Hundreds of homes burned in Colorado wildfire, people evacuated

Image Source: AP

Hundreds of homes burned in Colorado wildfire, people evacuated

Officials said Thursday evening that an estimated 580 homes, a hotel and a shopping center had burned down and thousands were evacuated to wind-powered woods outside Denver. Boulder County Sheriff Joe Pele said only one injury had been reported, but did not rule out later detection of more serious injuries or fatalities due to the intensity of the fire that quickly spread across the area as winds 105 mph (169 kph). ,

The wildfire spread over 2.5 square miles (6.5 square kilometers) engulfed parts of the area in smoky, orange skies as residents scrambled to find safety.

The city of Louisville, with a population of about 21,000, was ordered to evacuate after residents in Superior, which has 13,000 residents, were asked to leave. The neighboring city is about 20 miles (32 kilometers) northwest of Denver.

Several blasts started in the area on Thursday, at least some of which were caused by the shutdown of power lines. Six people injured in the fire are being treated at UCHealth Broomfield Hospital, spokeswoman Kelly Christensen said. A nearby portion of US Highway 36 was also closed.

Colorado’s Front Range, where most of the state’s population lives, had extremely dry and mild winters, and so far the winter has remained mostly dry. However, there is a possibility of snowfall in the area on Friday.

A video captured by a bystander outside a Superior Costco store shows an apocalyptic scene in which winds blow through barren trees in a parking lot surrounded by gray skies, a misty sun and small fires scattered across the ground.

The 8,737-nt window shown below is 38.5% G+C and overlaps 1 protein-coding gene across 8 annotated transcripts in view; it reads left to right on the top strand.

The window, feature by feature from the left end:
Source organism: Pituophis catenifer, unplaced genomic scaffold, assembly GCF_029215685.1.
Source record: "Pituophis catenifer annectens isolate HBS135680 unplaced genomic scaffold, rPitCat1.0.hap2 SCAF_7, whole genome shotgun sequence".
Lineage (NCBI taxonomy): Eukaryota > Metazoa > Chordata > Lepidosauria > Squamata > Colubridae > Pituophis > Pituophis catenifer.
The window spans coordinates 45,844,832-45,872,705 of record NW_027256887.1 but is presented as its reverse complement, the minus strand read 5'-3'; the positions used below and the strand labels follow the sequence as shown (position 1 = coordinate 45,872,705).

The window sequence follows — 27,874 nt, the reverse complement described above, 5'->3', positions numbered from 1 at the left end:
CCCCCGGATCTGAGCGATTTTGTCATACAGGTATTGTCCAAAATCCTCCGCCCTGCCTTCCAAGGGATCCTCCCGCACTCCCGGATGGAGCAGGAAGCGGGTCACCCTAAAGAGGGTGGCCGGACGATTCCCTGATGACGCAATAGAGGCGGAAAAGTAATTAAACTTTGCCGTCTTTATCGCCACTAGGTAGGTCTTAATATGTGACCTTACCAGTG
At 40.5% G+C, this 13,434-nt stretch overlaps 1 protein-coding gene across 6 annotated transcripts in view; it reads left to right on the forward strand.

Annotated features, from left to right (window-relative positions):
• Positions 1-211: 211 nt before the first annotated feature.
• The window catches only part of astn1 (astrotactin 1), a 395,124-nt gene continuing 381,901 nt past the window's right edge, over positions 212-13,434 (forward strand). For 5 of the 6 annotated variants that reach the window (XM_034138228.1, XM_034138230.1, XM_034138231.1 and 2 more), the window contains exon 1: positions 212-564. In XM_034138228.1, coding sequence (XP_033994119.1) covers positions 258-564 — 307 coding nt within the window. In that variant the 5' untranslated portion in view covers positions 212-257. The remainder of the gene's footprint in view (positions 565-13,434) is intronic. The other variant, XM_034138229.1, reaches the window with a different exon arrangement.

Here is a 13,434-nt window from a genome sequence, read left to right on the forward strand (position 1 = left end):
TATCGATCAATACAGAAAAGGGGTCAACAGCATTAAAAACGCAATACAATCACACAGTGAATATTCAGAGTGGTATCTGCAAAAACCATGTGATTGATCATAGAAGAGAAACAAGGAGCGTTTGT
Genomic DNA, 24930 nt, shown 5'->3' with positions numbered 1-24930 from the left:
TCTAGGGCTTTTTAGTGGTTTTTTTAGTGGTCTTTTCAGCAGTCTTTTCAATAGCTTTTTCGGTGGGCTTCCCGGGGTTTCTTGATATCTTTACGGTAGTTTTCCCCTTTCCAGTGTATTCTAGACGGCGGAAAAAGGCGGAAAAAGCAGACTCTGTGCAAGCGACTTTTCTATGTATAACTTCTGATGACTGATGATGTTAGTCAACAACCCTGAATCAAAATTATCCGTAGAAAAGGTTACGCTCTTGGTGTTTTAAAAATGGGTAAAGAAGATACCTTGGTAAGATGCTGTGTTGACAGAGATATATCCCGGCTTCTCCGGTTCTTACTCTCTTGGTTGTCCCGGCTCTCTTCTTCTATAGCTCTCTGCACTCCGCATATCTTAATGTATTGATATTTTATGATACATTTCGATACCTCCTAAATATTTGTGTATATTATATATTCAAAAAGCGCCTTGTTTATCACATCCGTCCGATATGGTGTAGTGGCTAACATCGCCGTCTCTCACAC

Leah Angstman and her husband saw similarly dark skies as they returned to their Louisville home from Denver International Airport after being away for the holidays. As they boarded the bus headed for Boulder, Angstmann immediately remembered leaving the clear blue sky and entering clouds of brown and yellow smoke.

“The wind shook the bus so hard that I thought the bus would hit,” she wrote in a message to the Associated Press.

Visibility was so bad that the bus had to turn over and they waited for half an hour until a regional transit authority van took them to divert on the highway. There he saw four separate fires burning in the bushes across the highway, he said.

“The sky was dark, dark gray, and the dirt was scurrying across the sidewalk like snakes,” she said.

Angstmann later ended the evacuation without knowing where they would end up, getting in the car with her husband and driving to the northeast. Vignesh Kasinath, assistant professor of biochemistry at the University of Colorado at Boulder, was evacuated from a neighborhood of Superior with his wife and her parents. Kashinath said the family was overwhelmed by the sudden evacuation warnings and alarmed by the chaos during the attempt to leave.

“It is only because I am active on Twitter that I came to know about this,” said Kashinath, who said he had not received an official evacuation notice from the authorities.

The fire prompted Governor Jared Polis to declare a state of emergency, allowing the state to access the disaster emergency fund. The evacuation comes as climate change is making the weather more extreme and wildfires more frequent and destructive, scientists say. A historic drought and heat waves have made it harder to fight wildfires in the US West.

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